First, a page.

|‘What does OFSTED say?’ Primary Science 133, May/June 2014, pgs. 16-18.|
|In 2011 Ofsted triennial report identified issues that need to be addressed. This Included:
The Ofsted report (2014) title itself represents the importance of maintaining curiosity. As practitioners, it seems as though we need to work hard to ensure science is increasingly enquiry based. Time should be given in science lessons to allow curiosity and exploration to occur.
Thinking time is important and should not be mistaken for not being productive in science lessons as the report suggests, thinking time is important when it comes to understanding the world around us. This was a learning point for me, as sometimes teachers, myself being one of them can get caught up with their plan and tasks, that it is easy to forget to take a moment to allow time to think. The reading suggests that meaningful links in other subjects, such as literacy enhance learning and progress in all the subjects involved. For example in literacy and science, reports and analytical writing.
Ofsted is concerned about over-reliance on published texts; where planning for enquiry is lacking. This can lead to a decrease in independence, thinking and doing things for themseleves in children. Activities should be about elicitation of knowledge through exploration, rather than formulaic practical’s. More time should be given in evaluation, analysis and enquiry. I personally liked this statement as from my own experience pratical Science lessons have been the one’s where I have experienced the most engagement. I have witnessed that practical lessons tend to be a good scaffold towards questioning and discussion.
Assessment is becoming an issues and children are often awarded levels that are ‘too high’, especially in comparison from the expectations that emerge within secondary school. A teacher needs to ensure the pupils knows exactly what they need to do next time to certify that achievement is paramount. Target: Look at different forms of assessment and lesson evaluations to ensure the teacher can set practical and realistic objectives for the individual child.
A tool for this is CPD, however the report suggest that not all subject leaders are receiving training, in order to improve their subject.
Overview of points from the Ofsted (2014), ‘Maintaining Curiosity’ Report:
|This report gave me an insight to some of the issues that occur when it comes to teaching Science. It appeared familiar for example, within some of the setting’s I have had the chance to observe, Science does not always come across as a core subject. From my personal opinion, topics within Science can sometimes appeared rushed in settings and not as emphasised as other core subjects such as Literacy and Numeracy. This shows a lack in potential knowledge and essential skills that could be offered from aspects such as enquiry and analysis, like the report mentioned. When observing Science lessons in School, it does not seem like the School’s fault the majority of the time, but instead a management system and practitioners who may not have the CPD or specialism in the subject, which could essentially lead to lack of confidence within the subject.
All of this has shown me the importance to consider what is essential when teaching a Science lesson as a trainee. This particularly includes: real life links, enquiry, analysis, evaluation and thinking time, which I perhaps would not have reflected on or thought about if I did not read this report.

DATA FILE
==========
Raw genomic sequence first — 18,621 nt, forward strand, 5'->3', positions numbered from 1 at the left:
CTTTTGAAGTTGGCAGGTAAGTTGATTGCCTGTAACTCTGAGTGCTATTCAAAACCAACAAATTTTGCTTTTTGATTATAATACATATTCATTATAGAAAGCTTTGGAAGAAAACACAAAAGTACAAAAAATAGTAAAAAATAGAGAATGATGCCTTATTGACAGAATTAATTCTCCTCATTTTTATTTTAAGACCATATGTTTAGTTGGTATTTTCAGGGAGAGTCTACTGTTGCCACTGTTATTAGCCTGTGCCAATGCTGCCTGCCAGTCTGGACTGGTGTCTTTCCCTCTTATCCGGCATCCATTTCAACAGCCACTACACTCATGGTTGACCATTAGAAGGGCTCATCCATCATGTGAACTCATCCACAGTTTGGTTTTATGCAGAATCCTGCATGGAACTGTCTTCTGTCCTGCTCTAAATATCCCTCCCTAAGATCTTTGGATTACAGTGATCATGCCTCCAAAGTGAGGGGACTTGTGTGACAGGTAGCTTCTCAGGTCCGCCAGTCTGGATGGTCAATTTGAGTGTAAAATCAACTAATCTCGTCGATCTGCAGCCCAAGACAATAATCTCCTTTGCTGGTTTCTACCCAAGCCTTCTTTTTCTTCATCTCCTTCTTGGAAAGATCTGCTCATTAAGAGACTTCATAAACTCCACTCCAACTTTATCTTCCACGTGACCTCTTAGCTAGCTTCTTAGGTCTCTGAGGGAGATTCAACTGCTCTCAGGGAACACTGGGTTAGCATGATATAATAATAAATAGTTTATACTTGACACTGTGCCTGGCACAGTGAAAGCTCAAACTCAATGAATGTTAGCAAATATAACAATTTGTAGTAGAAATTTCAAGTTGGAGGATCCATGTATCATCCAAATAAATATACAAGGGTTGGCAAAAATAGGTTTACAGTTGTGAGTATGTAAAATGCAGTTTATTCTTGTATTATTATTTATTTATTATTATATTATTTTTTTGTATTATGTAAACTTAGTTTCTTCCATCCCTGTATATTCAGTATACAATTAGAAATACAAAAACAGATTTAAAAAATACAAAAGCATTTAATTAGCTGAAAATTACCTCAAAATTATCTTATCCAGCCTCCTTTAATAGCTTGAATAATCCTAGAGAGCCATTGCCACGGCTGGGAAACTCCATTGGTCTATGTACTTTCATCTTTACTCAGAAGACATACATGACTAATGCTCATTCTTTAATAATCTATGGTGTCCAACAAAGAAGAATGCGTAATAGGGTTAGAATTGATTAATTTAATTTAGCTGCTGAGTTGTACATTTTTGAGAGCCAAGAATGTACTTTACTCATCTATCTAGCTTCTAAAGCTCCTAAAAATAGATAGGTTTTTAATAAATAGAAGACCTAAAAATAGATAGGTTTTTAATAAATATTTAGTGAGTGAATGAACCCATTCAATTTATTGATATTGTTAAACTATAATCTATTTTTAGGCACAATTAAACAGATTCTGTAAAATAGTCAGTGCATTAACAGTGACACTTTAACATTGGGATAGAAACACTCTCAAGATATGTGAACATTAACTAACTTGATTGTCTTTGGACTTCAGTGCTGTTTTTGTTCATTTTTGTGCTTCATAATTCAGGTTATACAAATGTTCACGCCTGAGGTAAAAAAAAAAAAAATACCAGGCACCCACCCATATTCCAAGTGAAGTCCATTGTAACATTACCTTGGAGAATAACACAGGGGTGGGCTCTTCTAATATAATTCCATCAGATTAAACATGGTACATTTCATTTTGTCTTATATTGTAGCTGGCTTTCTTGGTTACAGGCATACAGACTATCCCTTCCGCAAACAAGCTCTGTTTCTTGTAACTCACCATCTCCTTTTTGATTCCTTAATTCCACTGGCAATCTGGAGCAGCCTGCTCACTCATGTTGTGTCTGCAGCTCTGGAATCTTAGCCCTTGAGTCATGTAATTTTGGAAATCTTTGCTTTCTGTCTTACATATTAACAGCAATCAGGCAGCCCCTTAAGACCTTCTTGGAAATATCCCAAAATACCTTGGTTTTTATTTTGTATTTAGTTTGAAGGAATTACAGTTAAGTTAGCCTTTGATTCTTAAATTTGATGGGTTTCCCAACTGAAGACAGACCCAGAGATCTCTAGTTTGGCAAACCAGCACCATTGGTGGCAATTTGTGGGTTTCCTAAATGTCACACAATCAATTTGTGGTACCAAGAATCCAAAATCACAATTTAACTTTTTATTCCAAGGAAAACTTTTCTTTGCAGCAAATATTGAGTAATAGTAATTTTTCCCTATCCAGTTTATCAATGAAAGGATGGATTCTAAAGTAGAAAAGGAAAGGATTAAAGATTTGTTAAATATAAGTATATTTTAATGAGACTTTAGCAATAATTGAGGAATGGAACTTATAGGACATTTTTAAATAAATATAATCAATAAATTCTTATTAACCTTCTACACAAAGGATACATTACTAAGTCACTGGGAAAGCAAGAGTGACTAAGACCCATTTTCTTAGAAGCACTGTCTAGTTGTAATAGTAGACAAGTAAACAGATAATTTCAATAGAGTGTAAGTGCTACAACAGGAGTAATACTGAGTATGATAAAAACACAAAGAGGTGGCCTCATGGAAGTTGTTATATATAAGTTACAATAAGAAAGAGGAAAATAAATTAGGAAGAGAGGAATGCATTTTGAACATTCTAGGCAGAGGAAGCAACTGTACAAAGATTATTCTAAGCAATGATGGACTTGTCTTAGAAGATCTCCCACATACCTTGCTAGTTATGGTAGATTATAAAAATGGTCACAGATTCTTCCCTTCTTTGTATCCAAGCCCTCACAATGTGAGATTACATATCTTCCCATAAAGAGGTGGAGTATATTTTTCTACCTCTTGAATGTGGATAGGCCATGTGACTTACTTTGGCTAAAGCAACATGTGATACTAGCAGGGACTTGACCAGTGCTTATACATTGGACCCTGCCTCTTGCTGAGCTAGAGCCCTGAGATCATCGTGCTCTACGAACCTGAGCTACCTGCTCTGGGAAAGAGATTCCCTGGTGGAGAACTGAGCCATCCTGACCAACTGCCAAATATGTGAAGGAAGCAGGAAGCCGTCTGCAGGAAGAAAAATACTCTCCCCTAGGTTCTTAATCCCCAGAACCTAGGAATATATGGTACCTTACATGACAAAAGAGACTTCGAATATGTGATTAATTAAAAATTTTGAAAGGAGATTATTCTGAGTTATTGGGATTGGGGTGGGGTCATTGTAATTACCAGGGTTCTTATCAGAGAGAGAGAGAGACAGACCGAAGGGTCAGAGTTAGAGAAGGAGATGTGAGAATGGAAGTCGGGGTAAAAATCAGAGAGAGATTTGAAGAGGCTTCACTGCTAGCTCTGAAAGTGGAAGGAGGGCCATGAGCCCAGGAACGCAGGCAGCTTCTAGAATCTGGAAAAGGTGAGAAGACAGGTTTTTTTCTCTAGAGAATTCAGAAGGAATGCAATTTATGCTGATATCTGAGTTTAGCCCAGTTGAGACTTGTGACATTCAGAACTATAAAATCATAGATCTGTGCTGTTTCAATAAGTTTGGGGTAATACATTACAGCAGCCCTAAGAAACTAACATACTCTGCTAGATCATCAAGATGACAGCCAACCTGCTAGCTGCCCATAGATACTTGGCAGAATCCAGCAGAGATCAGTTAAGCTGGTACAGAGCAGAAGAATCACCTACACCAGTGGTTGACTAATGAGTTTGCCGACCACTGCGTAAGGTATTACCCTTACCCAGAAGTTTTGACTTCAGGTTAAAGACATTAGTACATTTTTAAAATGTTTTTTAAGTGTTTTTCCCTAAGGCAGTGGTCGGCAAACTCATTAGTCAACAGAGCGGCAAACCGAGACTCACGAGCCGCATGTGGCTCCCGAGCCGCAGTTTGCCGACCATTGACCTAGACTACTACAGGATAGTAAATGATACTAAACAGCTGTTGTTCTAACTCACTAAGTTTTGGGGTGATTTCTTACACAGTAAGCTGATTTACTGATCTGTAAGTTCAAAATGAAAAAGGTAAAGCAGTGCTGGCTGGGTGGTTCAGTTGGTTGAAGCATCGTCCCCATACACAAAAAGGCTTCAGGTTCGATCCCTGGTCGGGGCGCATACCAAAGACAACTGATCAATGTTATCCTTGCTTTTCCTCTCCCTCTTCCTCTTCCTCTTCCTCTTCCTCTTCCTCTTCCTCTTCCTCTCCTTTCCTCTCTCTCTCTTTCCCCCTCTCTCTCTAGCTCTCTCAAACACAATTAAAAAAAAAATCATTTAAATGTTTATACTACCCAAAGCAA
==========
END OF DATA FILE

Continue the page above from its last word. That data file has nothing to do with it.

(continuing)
As a trainee teacher I will now aim for investigation, practical but relevant activities, enquiry, independent thinking and discussion to take place during a Science lesson. I will aim to ask children how, what and why and allow them to enquire different ideas given by their peers. I also would like to ensure that there is as much emphasis on Science as there is on Literacy and Numeracy.
One useful point I found within this report was CPD and is something I would like to research into as a Science Specialist. What workshops and conferences are out there? A target for myself is to become a member of the Association for Science Education (ASE), so that I can secure further subject knowledge and be updated about current conferences and workshops that are taking place. I feel as though this will be important especially towards confidence when teaching Science.
Another factor I found interesting in this report is the idea of linking subjects. I believe this could bring time to focus on Science whilst also progressing in another subject. For example reading a book in literacy that involves Science themes. An example of this could be Jack and The Beanstalk, looking as the text in literacy which could then link into looking at plants and habitats within Science. Reports, analysis and writing skills could be developed whilst a variety of activities could take place. For example, growing bean plants in Science whilst reviewing and estimating the habitual factors from the story of Jack and the Beanstalk itself.
We also looked at the importance of linking Science with subjects such as Literacy in our specialism session. In this session we created poster of a book we could use . We also looked at different ideas of how we could link the two subjects. The book chosen included ‘Whatever Next’, in which either space or types of materials (metals for example) could be introduced within in Science. During English the book could be introduced in which role play, instructions and reports in association to their Science lessons could be offered. We were able to reflect from our peers posters and absorb different ideas and resources from this.
Poster that was created in specialism session:
Full report summary on ‘Maintaining Curiosity’ found here.